Houston Joins Battle Against Racial Profiling

August 12, 1999
FOR IMMEDIATE RELEASE

HOUSTON -- Police officers who stop people because of their skin color may find themselves out of a job under a new city initiative, the Associated Press reported today.

Joining a national push to end racial profiling (/profiling), Mayor Lee Brown and Police Chief C.O. Bradford unveiled a plan this week to study whether any of the city's 5,000 police officers are stopping drivers because of their race or ethnicity.

"I never want to hear any of our citizens say they were stopped solely because of driving while black," Brown, the city's first black mayor, told the AP. "What we're announcing is a proactive step, a safeguard to find out if racial profiling is occurring here."

Houston, the nation's fourth-largest city, is just of one several metropolitan cities -- including San Diego and San Jose, Calif. -- to attack racial profiling, which has gained national attention in the past year, the AP said.

In June, President Clinton issued an executive order calling for federal law-enforcement agencies to collect race and gender data in all stops and arrests. State lawmakers around the nation have scrambled to pass similar legislation, but so far only North Carolina has enacted laws.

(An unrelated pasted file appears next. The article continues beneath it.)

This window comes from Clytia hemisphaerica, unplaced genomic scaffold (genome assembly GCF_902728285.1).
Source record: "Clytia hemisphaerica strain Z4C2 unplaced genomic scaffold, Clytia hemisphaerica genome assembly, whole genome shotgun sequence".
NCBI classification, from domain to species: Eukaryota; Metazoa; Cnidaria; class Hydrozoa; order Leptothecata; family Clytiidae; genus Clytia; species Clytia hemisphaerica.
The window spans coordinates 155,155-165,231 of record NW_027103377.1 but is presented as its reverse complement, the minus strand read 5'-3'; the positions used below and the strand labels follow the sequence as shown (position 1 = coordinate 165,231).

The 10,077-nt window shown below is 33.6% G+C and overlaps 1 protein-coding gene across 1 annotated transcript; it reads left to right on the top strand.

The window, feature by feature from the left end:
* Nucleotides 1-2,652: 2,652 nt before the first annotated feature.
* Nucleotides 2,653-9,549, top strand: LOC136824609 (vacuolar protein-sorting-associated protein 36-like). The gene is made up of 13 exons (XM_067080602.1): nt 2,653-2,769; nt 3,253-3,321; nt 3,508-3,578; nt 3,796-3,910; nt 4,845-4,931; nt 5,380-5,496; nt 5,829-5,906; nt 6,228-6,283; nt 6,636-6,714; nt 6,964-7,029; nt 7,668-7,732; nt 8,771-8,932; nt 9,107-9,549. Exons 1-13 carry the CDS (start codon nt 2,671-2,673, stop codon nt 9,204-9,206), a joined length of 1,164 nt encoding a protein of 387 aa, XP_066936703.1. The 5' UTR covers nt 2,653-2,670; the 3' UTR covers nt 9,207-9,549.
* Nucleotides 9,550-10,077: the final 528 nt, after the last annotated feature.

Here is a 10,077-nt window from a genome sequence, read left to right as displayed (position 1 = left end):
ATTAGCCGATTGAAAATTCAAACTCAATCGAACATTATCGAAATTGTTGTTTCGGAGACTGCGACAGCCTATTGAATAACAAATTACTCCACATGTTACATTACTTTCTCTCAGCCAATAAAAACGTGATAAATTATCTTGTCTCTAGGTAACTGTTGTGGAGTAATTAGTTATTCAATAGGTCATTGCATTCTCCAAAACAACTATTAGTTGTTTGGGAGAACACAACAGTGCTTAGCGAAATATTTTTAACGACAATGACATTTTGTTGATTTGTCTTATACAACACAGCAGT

According to the news wire, Houston's new program, which will begin immediately, requires officers to enter information on the race, age and gender of all people they stop or arrest into their patrol car computers.

The reports will be placed in a database for review by Bradford, police managers and the department's Internal Affairs Division. Any confirmed incidents of racial profiling could result in a guilty officer's dismissal or even criminal charges, Bradford told the AP.

Several patrolmen's associations and civil rights groups applauded the new policies.

"I'm delighted to hear it," Jay Jacobson, Executive Director of the American Civil Liberties Union of Texas told the AP. "That's a good beginning and a good example in the nation's fourth-largest city. Maybe it will catch on."

Lawyer Johnnie Cochran, speaking at the National Urban League's annual conference in Houston, said racial profiling is pervasive in American society.

"It's walking while black, jogging while black ... indeed, it's living while black," he said.

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